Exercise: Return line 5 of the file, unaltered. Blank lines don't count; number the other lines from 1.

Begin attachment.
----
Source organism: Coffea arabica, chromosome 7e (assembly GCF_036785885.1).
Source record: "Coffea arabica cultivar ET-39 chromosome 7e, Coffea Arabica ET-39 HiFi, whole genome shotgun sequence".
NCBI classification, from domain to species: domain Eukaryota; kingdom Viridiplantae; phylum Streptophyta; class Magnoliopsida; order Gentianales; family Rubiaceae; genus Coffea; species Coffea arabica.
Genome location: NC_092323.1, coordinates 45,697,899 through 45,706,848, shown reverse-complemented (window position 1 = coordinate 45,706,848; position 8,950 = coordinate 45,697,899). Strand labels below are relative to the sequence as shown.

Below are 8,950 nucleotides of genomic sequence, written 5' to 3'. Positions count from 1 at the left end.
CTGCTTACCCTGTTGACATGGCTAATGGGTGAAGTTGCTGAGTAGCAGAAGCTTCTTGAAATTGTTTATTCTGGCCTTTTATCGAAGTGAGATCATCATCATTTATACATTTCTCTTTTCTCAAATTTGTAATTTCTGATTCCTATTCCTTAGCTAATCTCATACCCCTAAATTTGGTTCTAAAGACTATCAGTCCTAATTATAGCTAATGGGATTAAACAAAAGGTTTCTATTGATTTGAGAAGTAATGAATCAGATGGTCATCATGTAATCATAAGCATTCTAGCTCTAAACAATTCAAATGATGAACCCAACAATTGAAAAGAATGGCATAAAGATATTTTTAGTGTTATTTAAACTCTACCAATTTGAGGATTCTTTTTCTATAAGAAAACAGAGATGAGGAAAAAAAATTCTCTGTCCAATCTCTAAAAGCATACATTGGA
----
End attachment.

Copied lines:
Below are 8,950 nucleotides of genomic sequence, written 5' to 3'. Positions count from 1 at the left end.